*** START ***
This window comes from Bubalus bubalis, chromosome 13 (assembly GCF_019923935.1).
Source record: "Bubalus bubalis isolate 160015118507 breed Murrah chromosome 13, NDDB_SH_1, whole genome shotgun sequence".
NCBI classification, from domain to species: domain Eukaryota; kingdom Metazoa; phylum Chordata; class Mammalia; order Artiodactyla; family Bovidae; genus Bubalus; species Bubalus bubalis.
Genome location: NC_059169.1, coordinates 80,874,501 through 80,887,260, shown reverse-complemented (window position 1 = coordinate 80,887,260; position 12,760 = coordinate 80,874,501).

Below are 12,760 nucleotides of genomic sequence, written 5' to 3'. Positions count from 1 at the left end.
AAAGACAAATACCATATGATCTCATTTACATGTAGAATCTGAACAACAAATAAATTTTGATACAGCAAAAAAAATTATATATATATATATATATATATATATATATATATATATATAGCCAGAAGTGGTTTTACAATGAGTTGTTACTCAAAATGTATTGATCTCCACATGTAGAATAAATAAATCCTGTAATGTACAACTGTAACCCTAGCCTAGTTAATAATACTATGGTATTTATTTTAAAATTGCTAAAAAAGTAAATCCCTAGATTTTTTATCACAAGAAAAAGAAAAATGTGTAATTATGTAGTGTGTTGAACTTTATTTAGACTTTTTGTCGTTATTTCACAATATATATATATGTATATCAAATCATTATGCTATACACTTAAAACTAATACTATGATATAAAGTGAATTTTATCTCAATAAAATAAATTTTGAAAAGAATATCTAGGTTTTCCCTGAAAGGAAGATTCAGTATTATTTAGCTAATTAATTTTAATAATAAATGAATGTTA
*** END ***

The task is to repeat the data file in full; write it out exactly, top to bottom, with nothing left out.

This window comes from Bubalus bubalis, chromosome 13 (assembly GCF_019923935.1).
Source record: "Bubalus bubalis isolate 160015118507 breed Murrah chromosome 13, NDDB_SH_1, whole genome shotgun sequence".
NCBI classification, from domain to species: domain Eukaryota; kingdom Metazoa; phylum Chordata; class Mammalia; order Artiodactyla; family Bovidae; genus Bubalus; species Bubalus bubalis.
Genome location: NC_059169.1, coordinates 80,874,501 through 80,887,260, shown reverse-complemented (window position 1 = coordinate 80,887,260; position 12,760 = coordinate 80,874,501).

Below are 12,760 nucleotides of genomic sequence, written 5' to 3'. Positions count from 1 at the left end.
AAAGACAAATACCATATGATCTCATTTACATGTAGAATCTGAACAACAAATAAATTTTGATACAGCAAAAAAAATTATATATATATATATATATATATATATATATATATATATATAGCCAGAAGTGGTTTTACAATGAGTTGTTACTCAAAATGTATTGATCTCCACATGTAGAATAAATAAATCCTGTAATGTACAACTGTAACCCTAGCCTAGTTAATAATACTATGGTATTTATTTTAAAATTGCTAAAAAAGTAAATCCCTAGATTTTTTATCACAAGAAAAAGAAAAATGTGTAATTATGTAGTGTGTTGAACTTTATTTAGACTTTTTGTCGTTATTTCACAATATATATATATGTATATCAAATCATTATGCTATACACTTAAAACTAATACTATGATATAAAGTGAATTTTATCTCAATAAAATAAATTTTGAAAAGAATATCTAGGTTTTCCCTGAAAGGAAGATTCAGTATTATTTAGCTAATTAATTTTAATAATAAATGAATGTTA